February 10, 2021

With whom are you committed to going the distance in life? Who can be straight with you? Who can challenge you? Who is encouraging you? When you finish a race and look around, who is celebrating with you? When you fall, who helps you stand up? When you get the wind knocked out of you, who sits with you while you gather yourself back together, and then is right next to you when you charge back into the challenge?

Every year Wellspring takes a group of men to the mountains to spend the weekend bonding in a cabin and on the slopes. We just returned from this year’s trip, and it was amazing. For me personally it was awesome because I didn’t have a single bad fall while snowboarding. I’m pretty sloppy on a board, but I love it so much. I love the quiet and being lost in the scenery, and I love knowing I’m on an adventure with my spiritual brothers.

I like to ride with the slow crew (in the photo I’m on the right in the greenish blue outfit with the white stripes), while Ben Nothrop (on the left in the bright yellow jacket) leads the speed team. Zach Armstrong (in the front middle in the black jacket) moves between our two groups, checking on us. My group looks for the smooth ride, while Ben’s group looks for the highest, fastest, and most challenging ride. By the end everyone has pushed themselves a little harder and comes off the mountain feeling like they’ve accomplished something. And when we crashed, someone was always around to check on us and to laugh at us (that’s typically what men do). Whether we’re pros or brand new beginners, there’s nearly always someone next to us, cheering us on.

Along with the adventures on the mountain, we also have many deep conversations about life, being a husband, being a father, being a son of God… The floor is open and we’re all committed to being authentic with one another. My favorite time during the trip each year is when we pray and prophesy over one another. I love this! When we first started, this time would often begin a little awkward and everyone would wait for the leaders (especially Ben and I) to do all of the talking. Now, after four years of Wellspring, all of the men participate and it goes deep and powerful fast. This year Ben and I were just part of the group, and the Holy Spirit was leading as every man willingly and eagerly participated.

It is so refreshing and encouraging to see the incredible growth of our guys as they begin to truly love and encourage one another as brothers. We are all so different from one another, yet in our commitment to loving one another we’re all growing exponentially. I can’t wait to see who joins the Wellspring brotherhood next year.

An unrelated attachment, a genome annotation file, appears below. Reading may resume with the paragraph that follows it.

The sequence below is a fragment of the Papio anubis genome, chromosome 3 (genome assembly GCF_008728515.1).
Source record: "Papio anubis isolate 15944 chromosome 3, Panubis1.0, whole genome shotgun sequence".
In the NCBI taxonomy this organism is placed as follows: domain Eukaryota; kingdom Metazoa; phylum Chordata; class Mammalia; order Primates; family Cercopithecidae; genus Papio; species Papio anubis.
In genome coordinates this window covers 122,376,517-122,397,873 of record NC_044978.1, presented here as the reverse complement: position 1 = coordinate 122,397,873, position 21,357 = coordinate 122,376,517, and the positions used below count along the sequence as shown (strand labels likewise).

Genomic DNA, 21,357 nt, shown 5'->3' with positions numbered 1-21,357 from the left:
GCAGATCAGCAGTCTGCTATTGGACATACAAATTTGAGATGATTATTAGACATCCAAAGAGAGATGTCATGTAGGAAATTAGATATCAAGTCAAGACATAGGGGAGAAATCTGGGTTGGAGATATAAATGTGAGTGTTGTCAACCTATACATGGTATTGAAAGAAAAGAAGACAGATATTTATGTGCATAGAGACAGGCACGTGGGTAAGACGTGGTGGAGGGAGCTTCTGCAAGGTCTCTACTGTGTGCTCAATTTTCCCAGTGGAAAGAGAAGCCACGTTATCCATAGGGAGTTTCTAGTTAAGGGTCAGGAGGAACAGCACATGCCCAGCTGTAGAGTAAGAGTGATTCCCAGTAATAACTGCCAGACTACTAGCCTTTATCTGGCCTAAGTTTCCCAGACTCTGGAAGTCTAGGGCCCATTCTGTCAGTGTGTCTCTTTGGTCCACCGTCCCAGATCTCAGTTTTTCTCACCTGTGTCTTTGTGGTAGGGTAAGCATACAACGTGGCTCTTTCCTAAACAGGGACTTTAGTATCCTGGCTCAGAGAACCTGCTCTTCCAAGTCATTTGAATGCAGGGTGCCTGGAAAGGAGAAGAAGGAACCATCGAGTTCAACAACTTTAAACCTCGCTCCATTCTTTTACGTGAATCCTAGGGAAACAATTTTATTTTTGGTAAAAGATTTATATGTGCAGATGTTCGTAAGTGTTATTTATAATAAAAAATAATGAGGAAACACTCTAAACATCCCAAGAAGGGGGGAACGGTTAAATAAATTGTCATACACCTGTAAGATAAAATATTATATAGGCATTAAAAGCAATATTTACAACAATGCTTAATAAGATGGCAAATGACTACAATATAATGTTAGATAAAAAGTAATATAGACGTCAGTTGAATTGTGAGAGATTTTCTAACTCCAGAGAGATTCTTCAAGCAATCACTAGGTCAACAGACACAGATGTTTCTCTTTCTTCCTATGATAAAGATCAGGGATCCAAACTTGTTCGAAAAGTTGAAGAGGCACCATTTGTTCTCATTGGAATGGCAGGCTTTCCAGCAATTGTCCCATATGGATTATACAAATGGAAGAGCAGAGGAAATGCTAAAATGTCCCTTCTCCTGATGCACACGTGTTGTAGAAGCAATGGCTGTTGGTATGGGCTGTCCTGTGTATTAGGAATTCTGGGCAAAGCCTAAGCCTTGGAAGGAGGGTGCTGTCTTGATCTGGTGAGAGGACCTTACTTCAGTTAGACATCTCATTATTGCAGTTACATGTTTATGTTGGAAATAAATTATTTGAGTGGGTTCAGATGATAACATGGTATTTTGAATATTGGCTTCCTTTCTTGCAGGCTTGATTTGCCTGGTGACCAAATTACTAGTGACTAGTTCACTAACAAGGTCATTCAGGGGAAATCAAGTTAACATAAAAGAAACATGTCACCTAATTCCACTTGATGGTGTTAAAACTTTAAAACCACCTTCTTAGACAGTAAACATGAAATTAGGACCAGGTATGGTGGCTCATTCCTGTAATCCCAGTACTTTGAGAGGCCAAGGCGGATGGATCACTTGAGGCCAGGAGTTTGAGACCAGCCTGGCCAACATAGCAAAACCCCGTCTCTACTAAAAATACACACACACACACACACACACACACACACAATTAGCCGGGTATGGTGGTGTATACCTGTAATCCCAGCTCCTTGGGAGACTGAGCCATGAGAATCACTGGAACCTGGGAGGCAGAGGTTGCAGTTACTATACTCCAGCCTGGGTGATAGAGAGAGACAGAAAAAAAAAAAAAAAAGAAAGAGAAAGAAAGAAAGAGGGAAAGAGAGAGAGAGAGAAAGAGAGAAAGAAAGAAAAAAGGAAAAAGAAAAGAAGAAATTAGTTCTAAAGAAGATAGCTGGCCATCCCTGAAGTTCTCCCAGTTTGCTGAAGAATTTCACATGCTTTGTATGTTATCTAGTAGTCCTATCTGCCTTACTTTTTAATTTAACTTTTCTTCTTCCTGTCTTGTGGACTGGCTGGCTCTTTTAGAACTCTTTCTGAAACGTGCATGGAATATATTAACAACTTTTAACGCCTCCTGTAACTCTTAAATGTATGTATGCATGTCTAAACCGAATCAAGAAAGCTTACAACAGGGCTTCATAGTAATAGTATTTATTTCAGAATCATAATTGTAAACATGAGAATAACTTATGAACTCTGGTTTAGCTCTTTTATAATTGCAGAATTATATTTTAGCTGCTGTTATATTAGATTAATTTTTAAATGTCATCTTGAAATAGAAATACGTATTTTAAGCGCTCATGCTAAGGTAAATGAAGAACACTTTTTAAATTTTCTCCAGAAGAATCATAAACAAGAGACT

Let’s grow together!

Matt Neese


Joseph interpreted Pharaoh’s dream to mean that there would be seven years of prosperity followed by seven years of famine. The Hebrew for “seven” comes from a root word that means “have enough”. There would be just enough prosperity to prepare for the famine, and there would be just enough famine to completely change the memory of the world. This was a massive reformatting in which leadership changed, nations moved, and wealth transferred. The famine would last just long enough to transform the world as people knew it. Life would be so extremely different that the time before the famine would become foreign, unimaginable, and eventually lost to memory. But when the reformatting occurred, God’s people were well provided for and put in positions of favor and authority.

Since COVID-19 began, everyone has been waiting and longing for the good old days to magically return. What if this is actually a “just enough” famine? What if God is reformatting nations? When this is done perhaps the “time before” will be lost to memory. The world’s “good years will be erased” — bad news for the world but good news for the Kingdom.

Joseph was a foreshadow of Jesus. Just as Joseph rose from obscurity to ruling the nations, Jesus will rise again in authority and power. Just as Joseph’s family was saved and given the best land, Jesus’ family will be led into new territory and great provision. When this famine has had enough, the world will lament the “good years” while the Kingdom celebrates the harvest.

daily reading.001
  • 2/10 Genesis 41, Psalms 41, Judges 17, Matthew 26:1-19
  • 2/11 Genesis 42, Psalms 42, Judges 18, Matthew 26:20-54
  • 2/12 Genesis 43, Psalms 43, Judges 19, Matthew 26:55-75
  • 2/13 Genesis 44, Psalms 44, Judges 20, Matthew 27:1-31
  • 2/14 Genesis 45, Psalms 45, Judges 21, Matthew 27:32-66
  • 2/15 Genesis 46, Psalms 46, Ruth 1, Matthew 28:1-20
  • 2/16 Genesis 47, Psalms 47, Ruth 2, Mark 1:1-22
  • 2/17 Genesis 48, Psalms 48, Ruth 3, Mark 1:23-45

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